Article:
Metformin, a medication that reduces hyperglycemia, is associated with reduced bacterial growth in the airways.

In one observational study, patients with asthma and diabetes who took metformin had a five-fold lower risk of asthma-related hospitalization and two-to three-fold lower risk of asthma exacerbations.25

Carbohydrate reduction reduces hyperglycemia

Carbohydrate reduction improves blood glucose in patients with type 2 diabetes.26 It is plausible that low carbohydrate diets (which lower blood glucose and inflammation) would also lower glucose in the airway, reduce bacterial infections, and thus exacerbations. Since improving overall glycemic control is associated with improved outcomes in both chronic and acute lung disease, a low-carb diet has the potential to improve the clinical course of lung disease.


4. Diet and carbon dioxide production

In simple terms, the lungs are responsible for bringing oxygen into the body and removing carbon dioxide from the body, termed ventilation.

Macronutrient intake affects carbon dioxide production

The amount of carbon dioxide produced from food differs depending on whether the food is made up predominantly of carbohydrate, protein, or fat. We measure this by comparing how much carbon dioxide is produced relative to oxygen consumed when food is being metabolized.27

When you burn carbohydrates, there is more carbon dioxide which is like smoke from a fire. It will thus take more ventilation to remove the smoke from the air. In contrast, burning fat produces less smoke (carbon dioxide) and therefore does not require as much ventilation.

Healthy lungs can easily compensate for higher carbon dioxide production by increasing ventilation. However, those with COPD have impaired ventilation and may therefore develop high levels of carbon dioxide in the blood (a potentially dangerous condition called hypercapnia).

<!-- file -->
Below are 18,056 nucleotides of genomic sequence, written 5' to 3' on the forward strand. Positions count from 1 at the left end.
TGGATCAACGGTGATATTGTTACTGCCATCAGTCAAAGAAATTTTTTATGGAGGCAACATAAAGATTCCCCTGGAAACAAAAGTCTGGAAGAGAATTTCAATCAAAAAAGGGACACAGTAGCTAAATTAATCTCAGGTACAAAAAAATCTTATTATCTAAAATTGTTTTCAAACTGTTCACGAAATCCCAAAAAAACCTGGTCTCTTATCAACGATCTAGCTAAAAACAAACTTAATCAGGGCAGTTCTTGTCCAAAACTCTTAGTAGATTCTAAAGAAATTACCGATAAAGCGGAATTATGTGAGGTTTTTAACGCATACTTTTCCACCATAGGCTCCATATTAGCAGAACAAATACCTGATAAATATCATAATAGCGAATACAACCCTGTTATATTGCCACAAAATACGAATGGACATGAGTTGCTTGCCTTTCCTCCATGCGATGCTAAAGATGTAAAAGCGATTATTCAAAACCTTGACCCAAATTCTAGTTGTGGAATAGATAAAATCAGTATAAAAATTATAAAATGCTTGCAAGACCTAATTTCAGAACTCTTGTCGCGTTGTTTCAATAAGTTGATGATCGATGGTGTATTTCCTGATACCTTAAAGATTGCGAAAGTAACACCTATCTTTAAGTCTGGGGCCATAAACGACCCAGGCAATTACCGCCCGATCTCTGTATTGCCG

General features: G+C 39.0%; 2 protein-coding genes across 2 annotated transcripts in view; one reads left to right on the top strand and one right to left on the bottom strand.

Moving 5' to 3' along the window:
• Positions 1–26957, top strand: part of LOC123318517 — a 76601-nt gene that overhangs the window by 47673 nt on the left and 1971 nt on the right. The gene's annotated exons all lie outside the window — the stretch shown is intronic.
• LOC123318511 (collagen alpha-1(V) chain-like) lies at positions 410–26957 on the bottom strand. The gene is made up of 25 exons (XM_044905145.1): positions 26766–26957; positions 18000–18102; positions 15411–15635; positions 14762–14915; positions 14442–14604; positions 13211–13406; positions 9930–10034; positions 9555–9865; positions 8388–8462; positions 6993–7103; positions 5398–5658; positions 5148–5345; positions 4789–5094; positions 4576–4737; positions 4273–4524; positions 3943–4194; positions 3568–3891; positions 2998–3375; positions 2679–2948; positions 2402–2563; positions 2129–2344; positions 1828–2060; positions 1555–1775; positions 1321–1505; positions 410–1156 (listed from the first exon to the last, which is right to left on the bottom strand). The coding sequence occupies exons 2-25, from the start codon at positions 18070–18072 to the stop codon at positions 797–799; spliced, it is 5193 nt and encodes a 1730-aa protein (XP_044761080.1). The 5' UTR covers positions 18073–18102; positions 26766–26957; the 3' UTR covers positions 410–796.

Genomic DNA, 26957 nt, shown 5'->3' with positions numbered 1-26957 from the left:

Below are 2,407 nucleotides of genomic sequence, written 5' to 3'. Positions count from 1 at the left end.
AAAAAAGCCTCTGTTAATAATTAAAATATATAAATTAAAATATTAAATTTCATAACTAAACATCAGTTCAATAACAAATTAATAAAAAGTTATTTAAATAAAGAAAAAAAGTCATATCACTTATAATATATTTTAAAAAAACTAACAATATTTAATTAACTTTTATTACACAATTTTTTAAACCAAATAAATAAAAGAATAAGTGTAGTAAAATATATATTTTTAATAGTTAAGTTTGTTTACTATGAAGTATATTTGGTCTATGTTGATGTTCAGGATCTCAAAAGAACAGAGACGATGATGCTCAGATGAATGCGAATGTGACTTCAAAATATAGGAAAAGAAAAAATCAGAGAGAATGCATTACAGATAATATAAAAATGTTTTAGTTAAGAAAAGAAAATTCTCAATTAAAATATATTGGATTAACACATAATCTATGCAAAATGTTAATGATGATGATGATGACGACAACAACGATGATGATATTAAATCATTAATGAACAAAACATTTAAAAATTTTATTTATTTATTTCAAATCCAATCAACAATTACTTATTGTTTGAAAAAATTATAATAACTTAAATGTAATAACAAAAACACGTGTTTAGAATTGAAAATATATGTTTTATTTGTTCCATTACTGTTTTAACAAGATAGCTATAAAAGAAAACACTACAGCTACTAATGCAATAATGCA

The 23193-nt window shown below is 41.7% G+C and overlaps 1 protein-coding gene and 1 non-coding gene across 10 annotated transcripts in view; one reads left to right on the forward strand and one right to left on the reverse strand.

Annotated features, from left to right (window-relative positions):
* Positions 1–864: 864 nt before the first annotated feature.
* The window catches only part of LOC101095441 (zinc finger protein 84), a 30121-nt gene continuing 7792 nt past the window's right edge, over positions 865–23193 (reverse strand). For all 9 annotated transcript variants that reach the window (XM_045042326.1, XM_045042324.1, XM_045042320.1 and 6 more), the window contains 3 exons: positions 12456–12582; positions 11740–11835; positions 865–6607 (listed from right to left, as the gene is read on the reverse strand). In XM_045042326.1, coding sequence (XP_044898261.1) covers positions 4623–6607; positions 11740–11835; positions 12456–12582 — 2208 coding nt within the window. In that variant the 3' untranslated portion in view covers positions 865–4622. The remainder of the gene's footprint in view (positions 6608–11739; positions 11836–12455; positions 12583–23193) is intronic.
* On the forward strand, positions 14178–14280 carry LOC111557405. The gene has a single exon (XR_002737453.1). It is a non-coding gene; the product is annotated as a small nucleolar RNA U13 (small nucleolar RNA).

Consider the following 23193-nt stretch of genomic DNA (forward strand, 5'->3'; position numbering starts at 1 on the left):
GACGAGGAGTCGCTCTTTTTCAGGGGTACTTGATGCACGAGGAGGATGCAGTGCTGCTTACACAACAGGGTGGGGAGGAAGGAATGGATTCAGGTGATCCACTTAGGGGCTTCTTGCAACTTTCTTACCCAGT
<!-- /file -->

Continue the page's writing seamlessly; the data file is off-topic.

Thus, it may be favorable to reduce carbohydrate intake and increase fat intake to reduce production of carbon dioxide. The less carbon dioxide that is produced, the less effort it takes to get rid of it.

Carbohydrate restriction improves ventilation in COPD

The concept that low-carb diets are better tolerated in individuals with chronic lung disease is not just a mechanistic theory. Studies support it as well.

A randomized, double-blinded study in a metabolic unit compared the effects of diet over the course of five days.28 Investigators randomly gave COPD patients diets consisting of low-, moderate-, and high-carbohydrate content (28%, 53%, and 74% carbohydrate, respectively) and measured the effects on respiratory function.

Subjects on a low-carb diet produced less carbon dioxide and had lower levels of carbon dioxide in the blood compared to those consuming higher-carbohydrate diets. After only two weeks on a low carbohydrate diet, patients also had a significant 22% improvement in their lung function29

Whether carbohydrate restriction results in decreased morbidity and mortality from COPD is not yet known. However, even small improvements in ventilation in patients with COPD from a low-carb diet may be clinically relevant for those who are at risk for respiratory failure.